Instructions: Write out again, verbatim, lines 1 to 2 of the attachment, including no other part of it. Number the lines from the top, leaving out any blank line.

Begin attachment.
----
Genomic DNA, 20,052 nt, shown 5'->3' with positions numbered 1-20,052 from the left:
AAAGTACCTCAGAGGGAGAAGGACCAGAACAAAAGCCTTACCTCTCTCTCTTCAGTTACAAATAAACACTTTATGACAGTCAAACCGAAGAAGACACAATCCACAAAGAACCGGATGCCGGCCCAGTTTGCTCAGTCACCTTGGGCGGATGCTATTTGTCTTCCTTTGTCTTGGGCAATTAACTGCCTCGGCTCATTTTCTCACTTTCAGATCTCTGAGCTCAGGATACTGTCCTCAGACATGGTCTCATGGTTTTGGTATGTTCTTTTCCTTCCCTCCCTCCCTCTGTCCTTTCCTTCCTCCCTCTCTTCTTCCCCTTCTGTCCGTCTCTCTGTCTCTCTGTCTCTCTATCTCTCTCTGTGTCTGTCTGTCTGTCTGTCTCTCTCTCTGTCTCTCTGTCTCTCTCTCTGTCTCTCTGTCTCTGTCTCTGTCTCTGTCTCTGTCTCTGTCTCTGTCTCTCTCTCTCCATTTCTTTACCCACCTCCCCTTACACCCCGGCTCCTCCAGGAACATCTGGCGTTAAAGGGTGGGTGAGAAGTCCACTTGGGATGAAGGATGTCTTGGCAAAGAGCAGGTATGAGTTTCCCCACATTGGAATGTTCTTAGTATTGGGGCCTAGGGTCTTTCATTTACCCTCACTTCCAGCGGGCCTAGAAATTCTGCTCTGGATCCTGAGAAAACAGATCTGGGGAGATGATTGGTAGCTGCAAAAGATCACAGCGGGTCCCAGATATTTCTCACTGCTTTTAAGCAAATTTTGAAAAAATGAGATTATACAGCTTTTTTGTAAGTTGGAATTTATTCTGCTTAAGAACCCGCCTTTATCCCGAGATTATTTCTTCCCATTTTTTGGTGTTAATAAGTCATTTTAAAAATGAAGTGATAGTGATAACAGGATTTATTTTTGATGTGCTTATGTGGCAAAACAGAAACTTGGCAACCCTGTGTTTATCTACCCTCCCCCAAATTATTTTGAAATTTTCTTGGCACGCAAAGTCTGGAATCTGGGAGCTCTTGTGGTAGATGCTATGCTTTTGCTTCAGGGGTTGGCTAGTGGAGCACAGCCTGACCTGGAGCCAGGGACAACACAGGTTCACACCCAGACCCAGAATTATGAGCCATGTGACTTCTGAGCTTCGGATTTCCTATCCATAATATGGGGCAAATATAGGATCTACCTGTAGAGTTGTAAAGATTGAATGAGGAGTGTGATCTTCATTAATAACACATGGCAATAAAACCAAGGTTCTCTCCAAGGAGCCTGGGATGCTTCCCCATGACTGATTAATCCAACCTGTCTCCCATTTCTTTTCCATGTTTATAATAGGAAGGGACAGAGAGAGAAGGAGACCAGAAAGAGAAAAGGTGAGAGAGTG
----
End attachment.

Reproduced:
Genomic DNA, 20,052 nt, shown 5'->3' with positions numbered 1-20,052 from the left:
AAAGTACCTCAGAGGGAGAAGGACCAGAACAAAAGCCTTACCTCTCTCTCTTCAGTTACAAATAAACACTTTATGACAGTCAAACCGAAGAAGACACAATCCACAAAGAACCGGATGCCGGCCCAGTTTGCTCAGTCACCTTGGGCGGATGCTATTTGTCTTCCTTTGTCTTGGGCAATTAACTGCCTCGGCTCATTTTCTCACTTTCAGATCTCTGAGCTCAGGATACTGTCCTCAGACATGGTCTCATGGTTTTGGTATGTTCTTTTCCTTCCCTCCCTCCCTCTGTCCTTTCCTTCCTCCCTCTCTTCTTCCCCTTCTGTCCGTCTCTCTGTCTCTCTGTCTCTCTATCTCTCTCTGTGTCTGTCTGTCTGTCTGTCTCTCTCTCTGTCTCTCTGTCTCTCTCTCTGTCTCTCTGTCTCTGTCTCTGTCTCTGTCTCTGTCTCTGTCTCTGTCTCTCTCTCTCCATTTCTTTACCCACCTCCCCTTACACCCCGGCTCCTCCAGGAACATCTGGCGTTAAAGGGTGGGTGAGAAGTCCACTTGGGATGAAGGATGTCTTGGCAAAGAGCAGGTATGAGTTTCCCCACATTGGAATGTTCTTAGTATTGGGGCCTAGGGTCTTTCATTTACCCTCACTTCCAGCGGGCCTAGAAATTCTGCTCTGGATCCTGAGAAAACAGATCTGGGGAGATGATTGGTAGCTGCAAAAGATCACAGCGGGTCCCAGATATTTCTCACTGCTTTTAAGCAAATTTTGAAAAAATGAGATTATACAGCTTTTTTGTAAGTTGGAATTTATTCTGCTTAAGAACCCGCCTTTATCCCGAGATTATTTCTTCCCATTTTTTGGTGTTAATAAGTCATTTTAAAAATGAAGTGATAGTGATAACAGGATTTATTTTTGATGTGCTTATGTGGCAAAACAGAAACTTGGCAACCCTGTGTTTATCTACCCTCCCCCAAATTATTTTGAAATTTTCTTGGCACGCAAAGTCTGGAATCTGGGAGCTCTTGTGGTAGATGCTATGCTTTTGCTTCAGGGGTTGGCTAGTGGAGCACAGCCTGACCTGGAGCCAGGGACAACACAGGTTCACACCCAGACCCAGAATTATGAGCCATGTGACTTCTGAGCTTCGGATTTCCTATCCATAATATGGGGCAAATATAGGATCTACCTGTAGAGTTGTAAAGATTGAATGAGGAGTGTGATCTTCATTAATAACACATGGCAATAAAACCAAGGTTCTCTCCAAGGAGCCTGGGATGCTTCCCCATGACTGATTAATCCAACCTGTCTCCCATTTCTTTTCCATGTTTATAATAGGAAGGGACAGAGAGAGAAGGAGACCAGAAAGAGAAAAGGTGAGAGAGTG